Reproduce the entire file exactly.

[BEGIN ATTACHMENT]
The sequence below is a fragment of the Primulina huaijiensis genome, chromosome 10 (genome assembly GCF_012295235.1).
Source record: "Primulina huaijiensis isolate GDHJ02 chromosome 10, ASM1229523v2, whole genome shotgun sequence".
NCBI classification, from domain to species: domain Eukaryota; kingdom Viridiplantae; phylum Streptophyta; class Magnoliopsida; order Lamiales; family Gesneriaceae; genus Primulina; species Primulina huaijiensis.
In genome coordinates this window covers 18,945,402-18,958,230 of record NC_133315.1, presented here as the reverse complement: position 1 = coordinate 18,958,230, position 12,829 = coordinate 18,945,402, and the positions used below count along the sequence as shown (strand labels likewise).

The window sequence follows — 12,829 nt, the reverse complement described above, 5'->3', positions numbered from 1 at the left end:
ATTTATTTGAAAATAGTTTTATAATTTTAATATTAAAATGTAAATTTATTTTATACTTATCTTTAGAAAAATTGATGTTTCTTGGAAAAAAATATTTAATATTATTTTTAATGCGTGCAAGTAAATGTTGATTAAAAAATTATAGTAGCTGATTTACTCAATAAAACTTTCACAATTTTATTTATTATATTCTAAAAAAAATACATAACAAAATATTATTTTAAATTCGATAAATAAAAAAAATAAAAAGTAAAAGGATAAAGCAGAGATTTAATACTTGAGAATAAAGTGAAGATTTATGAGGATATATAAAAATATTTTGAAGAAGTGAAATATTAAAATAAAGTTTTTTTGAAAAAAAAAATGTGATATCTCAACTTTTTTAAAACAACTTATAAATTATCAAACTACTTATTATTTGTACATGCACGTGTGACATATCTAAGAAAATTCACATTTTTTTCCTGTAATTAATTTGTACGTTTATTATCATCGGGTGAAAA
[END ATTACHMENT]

The sequence below is a fragment of the Primulina huaijiensis genome, chromosome 10 (genome assembly GCF_012295235.1).
Source record: "Primulina huaijiensis isolate GDHJ02 chromosome 10, ASM1229523v2, whole genome shotgun sequence".
NCBI classification, from domain to species: domain Eukaryota; kingdom Viridiplantae; phylum Streptophyta; class Magnoliopsida; order Lamiales; family Gesneriaceae; genus Primulina; species Primulina huaijiensis.
In genome coordinates this window covers 18,945,402-18,958,230 of record NC_133315.1, presented here as the reverse complement: position 1 = coordinate 18,958,230, position 12,829 = coordinate 18,945,402, and the positions used below count along the sequence as shown (strand labels likewise).

The window sequence follows — 12,829 nt, the reverse complement described above, 5'->3', positions numbered from 1 at the left end:
ATTTATTTGAAAATAGTTTTATAATTTTAATATTAAAATGTAAATTTATTTTATACTTATCTTTAGAAAAATTGATGTTTCTTGGAAAAAAATATTTAATATTATTTTTAATGCGTGCAAGTAAATGTTGATTAAAAAATTATAGTAGCTGATTTACTCAATAAAACTTTCACAATTTTATTTATTATATTCTAAAAAAAATACATAACAAAATATTATTTTAAATTCGATAAATAAAAAAAATAAAAAGTAAAAGGATAAAGCAGAGATTTAATACTTGAGAATAAAGTGAAGATTTATGAGGATATATAAAAATATTTTGAAGAAGTGAAATATTAAAATAAAGTTTTTTTGAAAAAAAAAATGTGATATCTCAACTTTTTTAAAACAACTTATAAATTATCAAACTACTTATTATTTGTACATGCACGTGTGACATATCTAAGAAAATTCACATTTTTTTCCTGTAATTAATTTGTACGTTTATTATCATCGGGTGAAAA